Luke praises her as a disciple (mathetria) who was always doing good and helping the poor (Acts 9:36); her specific designation as disciple proves that Jesus had female disciples. In fact, there are three places where the words disciple or disciples include women: Acts 9:1-2, 36; 18:24-26b.
Luke indicates that Tabitha took God’s commands about society’s most vulnerable seriously. (“Do not oppress the widow or the fatherless, the alien or the poor.” Zechariah 7:10. See also Deuteronomy 24:17, 20-21; Ezekiel 22:7; James 1:27.) Looking after the marginalized is one of God’s characteristics, too, for God is shown in Psalm 146:8-9 as lifting up those bowed down, watching over the alien and sustaining the fatherless and widow.
Luke is generally quite selective with his praise, heightening the value of the accolades given to Tabitha in the Bible. In addition to Tabitha, Luke-Acts commends a few other notable characters. Consider these examples: Luke describes Zechariah and Elizabeth as upright in the sight of God (Luke 1:6), Joseph as a good and upright man from Arimathea (Luke 23:50-51) and Barnabas as a good man and full of the Holy Spirit and faith (Acts 11:24).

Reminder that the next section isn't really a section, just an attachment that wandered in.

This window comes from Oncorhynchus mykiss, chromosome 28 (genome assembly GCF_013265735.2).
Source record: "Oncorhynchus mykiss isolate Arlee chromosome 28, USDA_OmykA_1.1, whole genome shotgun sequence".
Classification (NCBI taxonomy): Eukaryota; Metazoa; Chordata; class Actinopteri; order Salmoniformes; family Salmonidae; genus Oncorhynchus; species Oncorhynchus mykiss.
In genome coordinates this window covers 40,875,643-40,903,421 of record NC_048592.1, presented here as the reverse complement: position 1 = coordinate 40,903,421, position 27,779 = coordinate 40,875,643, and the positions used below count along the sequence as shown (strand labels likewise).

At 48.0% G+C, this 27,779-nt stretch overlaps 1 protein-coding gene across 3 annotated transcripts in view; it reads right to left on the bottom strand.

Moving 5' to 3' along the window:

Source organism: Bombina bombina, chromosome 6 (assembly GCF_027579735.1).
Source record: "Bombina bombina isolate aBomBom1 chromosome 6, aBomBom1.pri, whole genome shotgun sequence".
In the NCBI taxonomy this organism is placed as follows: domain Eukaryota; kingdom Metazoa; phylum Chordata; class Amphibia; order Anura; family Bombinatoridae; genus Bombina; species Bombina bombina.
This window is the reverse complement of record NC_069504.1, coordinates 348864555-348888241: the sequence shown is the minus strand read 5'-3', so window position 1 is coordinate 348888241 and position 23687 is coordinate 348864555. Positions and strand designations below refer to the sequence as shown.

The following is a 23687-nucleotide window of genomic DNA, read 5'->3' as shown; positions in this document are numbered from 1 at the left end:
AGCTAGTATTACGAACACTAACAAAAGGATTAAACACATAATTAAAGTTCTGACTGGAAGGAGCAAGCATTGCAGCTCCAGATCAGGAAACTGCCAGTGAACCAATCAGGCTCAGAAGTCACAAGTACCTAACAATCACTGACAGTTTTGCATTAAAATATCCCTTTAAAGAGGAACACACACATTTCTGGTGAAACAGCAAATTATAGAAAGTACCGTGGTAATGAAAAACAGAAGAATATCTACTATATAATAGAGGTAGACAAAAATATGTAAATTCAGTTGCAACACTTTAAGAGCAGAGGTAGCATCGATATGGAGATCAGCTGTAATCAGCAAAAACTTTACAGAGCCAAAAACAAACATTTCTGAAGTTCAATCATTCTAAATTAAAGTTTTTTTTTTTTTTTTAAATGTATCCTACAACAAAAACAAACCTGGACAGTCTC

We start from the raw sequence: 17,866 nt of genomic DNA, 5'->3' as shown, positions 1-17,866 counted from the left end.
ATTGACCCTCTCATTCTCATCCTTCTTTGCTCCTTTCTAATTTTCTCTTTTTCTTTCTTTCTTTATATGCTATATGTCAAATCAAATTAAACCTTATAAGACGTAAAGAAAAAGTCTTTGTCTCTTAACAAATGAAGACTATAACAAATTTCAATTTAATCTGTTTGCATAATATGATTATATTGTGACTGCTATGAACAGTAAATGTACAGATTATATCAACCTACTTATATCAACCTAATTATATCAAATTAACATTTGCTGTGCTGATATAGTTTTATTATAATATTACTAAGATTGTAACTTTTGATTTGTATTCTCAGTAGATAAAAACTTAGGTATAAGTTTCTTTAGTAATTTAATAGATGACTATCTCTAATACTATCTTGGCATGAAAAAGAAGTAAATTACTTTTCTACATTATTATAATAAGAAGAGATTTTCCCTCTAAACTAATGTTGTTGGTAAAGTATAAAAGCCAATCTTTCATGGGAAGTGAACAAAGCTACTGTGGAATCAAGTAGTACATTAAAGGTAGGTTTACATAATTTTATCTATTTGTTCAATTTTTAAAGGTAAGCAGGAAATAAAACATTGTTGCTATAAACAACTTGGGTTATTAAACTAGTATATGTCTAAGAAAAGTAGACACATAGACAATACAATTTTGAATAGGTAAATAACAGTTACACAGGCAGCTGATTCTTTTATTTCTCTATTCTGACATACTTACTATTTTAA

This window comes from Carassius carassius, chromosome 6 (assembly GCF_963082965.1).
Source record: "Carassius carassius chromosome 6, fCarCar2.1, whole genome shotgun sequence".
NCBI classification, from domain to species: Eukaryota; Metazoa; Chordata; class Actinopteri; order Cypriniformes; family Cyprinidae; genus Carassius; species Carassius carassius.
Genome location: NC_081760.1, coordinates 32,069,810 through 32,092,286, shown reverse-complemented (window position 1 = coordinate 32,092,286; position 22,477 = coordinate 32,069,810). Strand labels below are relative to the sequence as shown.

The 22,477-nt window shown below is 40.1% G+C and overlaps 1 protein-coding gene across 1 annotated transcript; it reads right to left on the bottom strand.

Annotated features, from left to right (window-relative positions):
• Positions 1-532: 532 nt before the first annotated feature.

Acts 9 highlights Luke’s characteristic writing style with its balance of opposites. Luke pairs Tabitha’s story of dying and being brought back to life with that of Aeneas, who is healed by Peter after being bedridden for eight years (vv. 32-35). Neither Tabitha nor Aeneas seeks a miracle. While visiting Lydda, Peter sees Aeneas and says, “Aeneas, Jesus Christ heals you” (v. 34); concerning Tabitha’s death, the disciples of Joppa urge Peter to “please come at once!” (v. 38). Acts 9:1-31 tells of Saul’s conversion and verses 32-43 close and balance the chapter with stories about Peter; like Peter, Saul becomes a great apostle of the faith. Seen another way, Acts 9 contains a man’s miraculous conversion and a woman’s miraculous restoration to life.